As far as guys being intimated by your job/salary, frankly as someone above mentioned it’s a nice litmus for how insecure/terrible mate potential the guy is. take it from me, a guy, insecurity in a man about their female partner’s earning, job relative to their own is a very good window into their character and is just about the worst kind of character flaw because every other kind of dysfunction (abuse, disconnectedness, etc) can be traced back to that. Granted some of that is societal which still places much more emphasis on defining men by their careers and primary breadwinners but that doesn’t mean everyone is like that; plenty of guys out there who are normal and will value you for you and your accomplishments.

TLDR: live your best life and set toxic relationshios gently to the curb

I disagree with this statement. Kids are generally dumb. Young adults are more dumb than they will be when they are older. They need parenting, often more than young kids. If my kids are doing something stupid (not to call going to medical school stupid), I'm going to tell them its stupid and not support them because I love them. The OP describes a toxic relationship for sure, though. I can't imaging tearing down one child to support another, but my kids are young.
 
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Mad Jack

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I disagree with this statement. Kids are generally dumb. Young adults are more dumb than they will be when they are older. They need parenting, often more than young kids. If my kids are doing something stupid (not to call going to medical school stupid), I'm going to tell them its stupid and not support them because I love them. The OP describes a toxic relationship for sure, though. I can't imaging tearing down one child to support another, but my kids are young.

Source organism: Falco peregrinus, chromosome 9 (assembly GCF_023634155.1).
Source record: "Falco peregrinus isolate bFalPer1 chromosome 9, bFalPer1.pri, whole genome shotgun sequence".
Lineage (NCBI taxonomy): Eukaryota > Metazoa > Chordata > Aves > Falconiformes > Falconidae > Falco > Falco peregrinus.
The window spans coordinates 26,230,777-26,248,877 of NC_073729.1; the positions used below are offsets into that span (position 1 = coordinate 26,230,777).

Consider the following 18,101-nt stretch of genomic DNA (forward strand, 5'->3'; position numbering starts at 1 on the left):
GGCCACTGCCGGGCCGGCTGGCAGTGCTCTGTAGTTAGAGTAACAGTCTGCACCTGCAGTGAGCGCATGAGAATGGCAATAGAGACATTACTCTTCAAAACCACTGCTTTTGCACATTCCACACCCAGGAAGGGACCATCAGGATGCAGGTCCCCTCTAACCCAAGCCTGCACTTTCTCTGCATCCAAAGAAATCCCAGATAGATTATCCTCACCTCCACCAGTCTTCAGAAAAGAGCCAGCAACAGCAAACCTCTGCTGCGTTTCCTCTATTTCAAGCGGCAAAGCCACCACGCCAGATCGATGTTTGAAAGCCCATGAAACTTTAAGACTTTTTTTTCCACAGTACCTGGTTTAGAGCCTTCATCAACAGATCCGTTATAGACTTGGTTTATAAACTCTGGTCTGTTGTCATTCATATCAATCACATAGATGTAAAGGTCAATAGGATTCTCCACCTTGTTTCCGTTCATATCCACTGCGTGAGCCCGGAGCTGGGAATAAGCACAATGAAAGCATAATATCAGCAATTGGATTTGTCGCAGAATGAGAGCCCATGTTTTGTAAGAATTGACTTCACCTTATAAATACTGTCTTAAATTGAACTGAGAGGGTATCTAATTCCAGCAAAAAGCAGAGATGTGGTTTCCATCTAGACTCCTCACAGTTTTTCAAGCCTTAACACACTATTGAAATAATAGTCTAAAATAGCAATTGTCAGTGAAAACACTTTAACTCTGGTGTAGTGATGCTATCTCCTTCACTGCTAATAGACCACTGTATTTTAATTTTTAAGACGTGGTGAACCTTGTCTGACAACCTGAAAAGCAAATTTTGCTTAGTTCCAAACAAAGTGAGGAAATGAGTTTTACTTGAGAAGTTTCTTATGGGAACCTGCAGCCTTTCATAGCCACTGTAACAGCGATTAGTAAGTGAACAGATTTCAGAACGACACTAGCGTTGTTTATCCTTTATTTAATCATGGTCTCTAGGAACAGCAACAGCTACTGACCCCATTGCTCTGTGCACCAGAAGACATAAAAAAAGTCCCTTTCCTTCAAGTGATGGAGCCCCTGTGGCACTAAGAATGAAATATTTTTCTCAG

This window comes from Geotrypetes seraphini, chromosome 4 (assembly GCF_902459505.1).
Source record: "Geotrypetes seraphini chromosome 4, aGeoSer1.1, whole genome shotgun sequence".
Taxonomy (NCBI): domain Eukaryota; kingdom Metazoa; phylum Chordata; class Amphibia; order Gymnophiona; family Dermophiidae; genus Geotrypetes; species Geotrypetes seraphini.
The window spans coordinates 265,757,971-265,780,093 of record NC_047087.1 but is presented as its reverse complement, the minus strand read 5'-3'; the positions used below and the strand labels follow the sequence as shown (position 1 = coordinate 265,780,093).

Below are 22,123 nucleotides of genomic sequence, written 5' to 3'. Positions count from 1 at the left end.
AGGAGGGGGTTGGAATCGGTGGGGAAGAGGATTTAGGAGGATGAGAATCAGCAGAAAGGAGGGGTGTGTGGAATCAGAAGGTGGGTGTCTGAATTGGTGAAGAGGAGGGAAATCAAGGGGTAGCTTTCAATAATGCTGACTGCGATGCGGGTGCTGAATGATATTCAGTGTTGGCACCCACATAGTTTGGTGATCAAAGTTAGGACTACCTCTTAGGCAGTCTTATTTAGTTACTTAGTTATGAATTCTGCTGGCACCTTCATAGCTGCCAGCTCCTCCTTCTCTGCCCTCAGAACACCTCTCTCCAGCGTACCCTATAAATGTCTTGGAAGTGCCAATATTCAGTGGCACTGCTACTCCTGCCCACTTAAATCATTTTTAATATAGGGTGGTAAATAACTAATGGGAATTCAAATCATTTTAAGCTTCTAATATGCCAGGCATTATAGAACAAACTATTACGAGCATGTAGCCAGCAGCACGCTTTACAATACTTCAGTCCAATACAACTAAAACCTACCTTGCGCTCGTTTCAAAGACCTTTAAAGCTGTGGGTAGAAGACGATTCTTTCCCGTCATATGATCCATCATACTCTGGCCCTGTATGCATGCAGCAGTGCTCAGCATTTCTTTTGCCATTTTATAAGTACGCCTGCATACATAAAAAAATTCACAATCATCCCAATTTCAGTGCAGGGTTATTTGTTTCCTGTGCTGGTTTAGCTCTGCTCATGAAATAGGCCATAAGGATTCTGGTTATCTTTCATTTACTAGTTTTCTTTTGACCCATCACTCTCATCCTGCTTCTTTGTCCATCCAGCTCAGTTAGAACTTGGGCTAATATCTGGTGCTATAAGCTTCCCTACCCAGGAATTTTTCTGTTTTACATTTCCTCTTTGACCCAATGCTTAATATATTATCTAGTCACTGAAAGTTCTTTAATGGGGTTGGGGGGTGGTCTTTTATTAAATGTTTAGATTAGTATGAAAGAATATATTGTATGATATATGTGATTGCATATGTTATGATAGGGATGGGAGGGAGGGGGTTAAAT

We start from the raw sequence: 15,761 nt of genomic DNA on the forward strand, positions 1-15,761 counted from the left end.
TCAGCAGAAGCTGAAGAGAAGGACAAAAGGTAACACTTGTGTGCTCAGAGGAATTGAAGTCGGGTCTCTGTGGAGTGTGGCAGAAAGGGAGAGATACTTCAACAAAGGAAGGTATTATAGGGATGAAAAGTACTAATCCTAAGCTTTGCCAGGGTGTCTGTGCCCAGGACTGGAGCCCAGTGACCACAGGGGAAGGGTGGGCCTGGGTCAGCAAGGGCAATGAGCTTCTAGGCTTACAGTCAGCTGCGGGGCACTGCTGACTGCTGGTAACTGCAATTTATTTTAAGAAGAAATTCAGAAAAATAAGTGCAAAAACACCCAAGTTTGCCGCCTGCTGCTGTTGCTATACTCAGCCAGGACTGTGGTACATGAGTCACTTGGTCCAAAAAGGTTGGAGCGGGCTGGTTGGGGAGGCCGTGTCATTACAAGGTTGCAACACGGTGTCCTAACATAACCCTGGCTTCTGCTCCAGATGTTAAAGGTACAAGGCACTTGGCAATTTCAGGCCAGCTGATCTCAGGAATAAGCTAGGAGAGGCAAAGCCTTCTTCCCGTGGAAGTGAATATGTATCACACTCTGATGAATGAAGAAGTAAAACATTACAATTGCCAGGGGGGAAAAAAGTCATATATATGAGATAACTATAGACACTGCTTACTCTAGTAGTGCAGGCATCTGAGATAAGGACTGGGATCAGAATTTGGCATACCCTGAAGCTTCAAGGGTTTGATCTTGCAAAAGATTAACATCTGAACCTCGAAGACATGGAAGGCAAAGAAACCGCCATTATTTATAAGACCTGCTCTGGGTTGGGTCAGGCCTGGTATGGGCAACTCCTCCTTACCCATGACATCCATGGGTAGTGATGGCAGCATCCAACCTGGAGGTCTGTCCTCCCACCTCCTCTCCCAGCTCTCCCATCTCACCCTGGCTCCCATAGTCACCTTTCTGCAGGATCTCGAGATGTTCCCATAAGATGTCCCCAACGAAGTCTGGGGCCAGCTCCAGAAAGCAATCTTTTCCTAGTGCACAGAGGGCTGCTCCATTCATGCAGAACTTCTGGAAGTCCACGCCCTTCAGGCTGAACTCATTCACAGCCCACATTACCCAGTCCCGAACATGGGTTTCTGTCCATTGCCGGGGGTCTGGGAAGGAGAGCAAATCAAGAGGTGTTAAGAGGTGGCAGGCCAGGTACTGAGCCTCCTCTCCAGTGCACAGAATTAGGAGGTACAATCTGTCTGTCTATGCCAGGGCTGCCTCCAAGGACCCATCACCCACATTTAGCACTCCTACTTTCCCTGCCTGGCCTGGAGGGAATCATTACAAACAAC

Agreed. Good parenting involves supporting good decisions. There's some latitude as to what good can entail, but generally encouraging a gainful career and a healthy personal life should be priority. The OP's parents are not doing either of these, as they are bringing down their daughter for doing well and making her personal life suffer as well.
DJ_Khaled_Suffering_from_Success.jpg
 
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May 16, 2020
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You are almost done with medical school, so hang in there and finish up. Live your dream!
Date men who don't care how much money you make--whether it's another physician, or a guy who wants to be a stay-at-home father.
When your family voices unfair opinions, turn and walk away. You don't need to listen. You are a good daughter; it is not your job to make your brother a good son, or your parents good parents.
Do not listen to your family FOR ONE SECOND when it comes to choosing a specialty or a residency program. They have shown that they do not have your best interests at heart. If you changed careers, they would start criticizing you for dropping out of medicine.
 
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Goro

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It sounds like your parents have some issues. Don't let their issues get to your head.

My bet is that they're disappointed greatly by your brother and take it out on you because they're from a culture that values male achievement more than that of women. Sour grapes, basically. You might have to put some distance between yourself and your family so that they understand this sort of behavior could cost them their relationship with you. Don't let their misery and your brother's failure ruin your life